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Author Topic: Are we delusional? How not to be one of the miserable $ unemployed  (Read 2556 times)

Slim

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Re: Are we delusional? How not to be one of the miserable $ unemployed
« Reply #10 on: July 09, 2007, 10:24:18 AM »
I have also had some concerns about my law school decision after reading some of the negative posts and blogs lately. To be honest, it kind of scared me. I talked to my SO about it and he reassured me that people make their own successes. I dont have a 10 year plan, but I intend to do well on the LSAT so that I can have some money offers from my choice schools and incur as little debt as possible.  So I guess I have a 3 month plan for now.
I have a finance background so I tend to plan and budget things.  It's mostly busy work but I don't feel confortable without a map. You can do what works for you. 

I had a few moments of apprehension after reviewing the posts here. It's natural.  People are like herd animals they feel the need to roll with the pack rather than make thier own path.  That applies to failure.  People like to fail with others as well and if they are alone they will make every attempt to drag you down with them.  The weakest of them get on sites like this for the mass media effect so they can intimidate you and cause you to quit and fail.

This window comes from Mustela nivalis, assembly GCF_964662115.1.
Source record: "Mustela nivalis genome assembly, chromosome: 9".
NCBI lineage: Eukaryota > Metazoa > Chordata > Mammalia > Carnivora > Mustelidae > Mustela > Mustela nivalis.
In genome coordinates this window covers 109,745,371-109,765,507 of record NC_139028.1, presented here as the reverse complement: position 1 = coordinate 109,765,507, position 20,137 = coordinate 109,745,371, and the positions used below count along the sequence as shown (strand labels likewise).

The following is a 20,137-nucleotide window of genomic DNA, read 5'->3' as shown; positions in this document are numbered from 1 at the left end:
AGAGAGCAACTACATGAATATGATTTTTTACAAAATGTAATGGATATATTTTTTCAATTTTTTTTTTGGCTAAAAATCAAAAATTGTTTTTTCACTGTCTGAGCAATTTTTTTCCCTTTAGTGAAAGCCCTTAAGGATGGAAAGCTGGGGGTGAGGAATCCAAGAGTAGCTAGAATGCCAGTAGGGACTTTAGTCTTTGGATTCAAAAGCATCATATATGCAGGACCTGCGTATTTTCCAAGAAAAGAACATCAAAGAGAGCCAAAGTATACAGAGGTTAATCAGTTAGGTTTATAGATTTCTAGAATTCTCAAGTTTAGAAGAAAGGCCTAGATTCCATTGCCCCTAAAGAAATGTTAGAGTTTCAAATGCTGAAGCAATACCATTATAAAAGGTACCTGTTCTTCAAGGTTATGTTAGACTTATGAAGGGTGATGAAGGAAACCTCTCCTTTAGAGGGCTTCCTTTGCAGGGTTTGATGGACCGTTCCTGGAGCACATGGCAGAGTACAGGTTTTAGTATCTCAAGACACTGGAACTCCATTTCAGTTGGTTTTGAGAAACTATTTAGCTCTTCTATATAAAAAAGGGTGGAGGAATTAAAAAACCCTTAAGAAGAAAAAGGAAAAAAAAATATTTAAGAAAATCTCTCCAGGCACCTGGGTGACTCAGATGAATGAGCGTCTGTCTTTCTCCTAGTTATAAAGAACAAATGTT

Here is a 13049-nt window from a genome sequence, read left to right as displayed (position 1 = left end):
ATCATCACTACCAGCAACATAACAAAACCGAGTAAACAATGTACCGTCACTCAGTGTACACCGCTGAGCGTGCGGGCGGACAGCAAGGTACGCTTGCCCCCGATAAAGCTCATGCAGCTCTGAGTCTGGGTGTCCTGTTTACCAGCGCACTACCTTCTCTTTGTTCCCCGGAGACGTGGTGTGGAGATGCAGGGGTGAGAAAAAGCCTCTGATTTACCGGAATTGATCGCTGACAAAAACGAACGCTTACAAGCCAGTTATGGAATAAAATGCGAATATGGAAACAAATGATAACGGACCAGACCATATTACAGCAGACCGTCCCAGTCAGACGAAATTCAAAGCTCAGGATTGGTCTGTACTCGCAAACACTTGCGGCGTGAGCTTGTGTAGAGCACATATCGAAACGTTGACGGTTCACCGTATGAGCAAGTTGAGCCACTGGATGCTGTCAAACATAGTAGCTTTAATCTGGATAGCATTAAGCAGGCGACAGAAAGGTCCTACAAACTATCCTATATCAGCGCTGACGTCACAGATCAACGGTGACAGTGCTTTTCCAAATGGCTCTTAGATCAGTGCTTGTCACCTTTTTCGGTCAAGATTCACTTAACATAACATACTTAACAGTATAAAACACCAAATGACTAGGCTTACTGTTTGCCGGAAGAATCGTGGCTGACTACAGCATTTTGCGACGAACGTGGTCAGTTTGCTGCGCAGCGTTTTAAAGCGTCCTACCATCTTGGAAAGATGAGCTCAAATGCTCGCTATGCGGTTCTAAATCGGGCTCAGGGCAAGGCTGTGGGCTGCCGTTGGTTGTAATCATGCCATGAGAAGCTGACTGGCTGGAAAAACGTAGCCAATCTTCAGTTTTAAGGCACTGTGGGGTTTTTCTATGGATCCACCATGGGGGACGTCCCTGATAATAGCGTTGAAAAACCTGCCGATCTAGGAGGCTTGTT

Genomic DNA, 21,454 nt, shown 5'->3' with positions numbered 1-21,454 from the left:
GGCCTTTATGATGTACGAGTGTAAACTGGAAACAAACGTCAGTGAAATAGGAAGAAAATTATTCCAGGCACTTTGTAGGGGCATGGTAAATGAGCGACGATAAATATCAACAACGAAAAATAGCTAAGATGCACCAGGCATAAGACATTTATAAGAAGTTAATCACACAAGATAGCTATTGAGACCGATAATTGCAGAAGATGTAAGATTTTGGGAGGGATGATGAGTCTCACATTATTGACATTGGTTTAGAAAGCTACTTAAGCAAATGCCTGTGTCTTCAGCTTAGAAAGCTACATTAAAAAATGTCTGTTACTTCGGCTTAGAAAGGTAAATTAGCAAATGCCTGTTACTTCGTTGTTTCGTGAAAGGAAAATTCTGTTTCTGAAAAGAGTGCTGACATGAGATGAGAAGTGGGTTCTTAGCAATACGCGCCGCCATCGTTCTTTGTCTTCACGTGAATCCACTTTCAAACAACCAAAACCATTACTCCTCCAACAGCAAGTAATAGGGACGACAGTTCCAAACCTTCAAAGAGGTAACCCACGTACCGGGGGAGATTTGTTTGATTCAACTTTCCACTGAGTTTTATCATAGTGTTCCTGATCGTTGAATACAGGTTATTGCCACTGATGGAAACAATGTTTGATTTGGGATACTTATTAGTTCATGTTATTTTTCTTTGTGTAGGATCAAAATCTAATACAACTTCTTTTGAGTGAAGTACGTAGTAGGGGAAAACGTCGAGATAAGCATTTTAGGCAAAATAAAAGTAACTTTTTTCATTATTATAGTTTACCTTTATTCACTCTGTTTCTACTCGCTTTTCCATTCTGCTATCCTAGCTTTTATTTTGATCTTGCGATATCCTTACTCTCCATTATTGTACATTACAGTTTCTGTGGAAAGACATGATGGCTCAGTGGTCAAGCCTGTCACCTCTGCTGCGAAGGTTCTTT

Enlighten the people, generally, and tyranny and oppressions of body and mind will vanish like spirits at the dawn of day. - Thomas Jefferson.

aerynn

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Re: Are we delusional? How not to be one of the miserable $ unemployed
« Reply #11 on: July 09, 2007, 12:48:17 PM »
I have also had some concerns about my law school decision after reading some of the negative posts and blogs lately. To be honest, it kind of scared me. I talked to my SO about it and he reassured me that people make their own successes. I dont have a 10 year plan, but I intend to do well on the LSAT so that I can have some money offers from my choice schools and incur as little debt as possible.  So I guess I have a 3 month plan for now.
I have a finance background so I tend to plan and budget things.  It's mostly busy work but I don't feel confortable without a map. You can do what works for you. 

I had a few moments of apprehension after reviewing the posts here. It's natural.  People are like herd animals they feel the need to roll with the pack rather than make thier own path.  That applies to failure.  People like to fail with others as well and if they are alone they will make every attempt to drag you down with them.  The weakest of them get on sites like this for the mass media effect so they can intimidate you and cause you to quit and fail.